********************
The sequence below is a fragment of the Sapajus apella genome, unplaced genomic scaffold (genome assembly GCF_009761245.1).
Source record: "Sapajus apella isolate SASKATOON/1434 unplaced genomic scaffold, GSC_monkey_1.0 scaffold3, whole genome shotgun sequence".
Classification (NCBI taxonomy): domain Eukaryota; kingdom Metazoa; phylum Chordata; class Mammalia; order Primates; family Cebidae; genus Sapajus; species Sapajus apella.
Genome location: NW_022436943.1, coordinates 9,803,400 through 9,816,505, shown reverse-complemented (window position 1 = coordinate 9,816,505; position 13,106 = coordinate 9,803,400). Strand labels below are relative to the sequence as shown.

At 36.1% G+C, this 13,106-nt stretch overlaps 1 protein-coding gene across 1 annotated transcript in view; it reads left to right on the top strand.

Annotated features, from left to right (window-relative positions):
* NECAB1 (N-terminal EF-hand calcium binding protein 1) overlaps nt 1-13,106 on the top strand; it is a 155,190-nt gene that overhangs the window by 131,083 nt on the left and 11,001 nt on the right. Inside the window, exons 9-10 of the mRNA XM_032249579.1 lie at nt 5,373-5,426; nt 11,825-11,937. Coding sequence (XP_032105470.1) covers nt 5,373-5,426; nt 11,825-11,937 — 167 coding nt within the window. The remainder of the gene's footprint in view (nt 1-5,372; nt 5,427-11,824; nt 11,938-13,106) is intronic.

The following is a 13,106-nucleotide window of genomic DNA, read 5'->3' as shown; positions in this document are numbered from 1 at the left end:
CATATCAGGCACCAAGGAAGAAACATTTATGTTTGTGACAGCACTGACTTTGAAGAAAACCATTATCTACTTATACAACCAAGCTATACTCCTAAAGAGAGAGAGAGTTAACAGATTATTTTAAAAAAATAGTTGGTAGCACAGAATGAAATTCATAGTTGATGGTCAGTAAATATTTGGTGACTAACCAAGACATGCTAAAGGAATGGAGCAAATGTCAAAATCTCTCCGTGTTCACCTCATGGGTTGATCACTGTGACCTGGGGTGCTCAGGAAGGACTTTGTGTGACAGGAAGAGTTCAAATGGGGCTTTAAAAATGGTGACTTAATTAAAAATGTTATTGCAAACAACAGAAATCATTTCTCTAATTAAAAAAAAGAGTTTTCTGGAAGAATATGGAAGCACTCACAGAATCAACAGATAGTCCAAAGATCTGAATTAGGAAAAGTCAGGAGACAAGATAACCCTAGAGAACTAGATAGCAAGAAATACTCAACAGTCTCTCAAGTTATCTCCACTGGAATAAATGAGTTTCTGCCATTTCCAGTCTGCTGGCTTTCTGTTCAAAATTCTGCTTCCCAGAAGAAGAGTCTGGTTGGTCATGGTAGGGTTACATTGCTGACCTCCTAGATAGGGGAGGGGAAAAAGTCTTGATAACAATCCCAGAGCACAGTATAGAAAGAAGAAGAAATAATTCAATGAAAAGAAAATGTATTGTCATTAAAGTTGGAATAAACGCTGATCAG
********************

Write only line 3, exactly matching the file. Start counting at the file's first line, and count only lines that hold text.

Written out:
Classification (NCBI taxonomy): domain Eukaryota; kingdom Metazoa; phylum Chordata; class Mammalia; order Primates; family Cebidae; genus Sapajus; species Sapajus apella.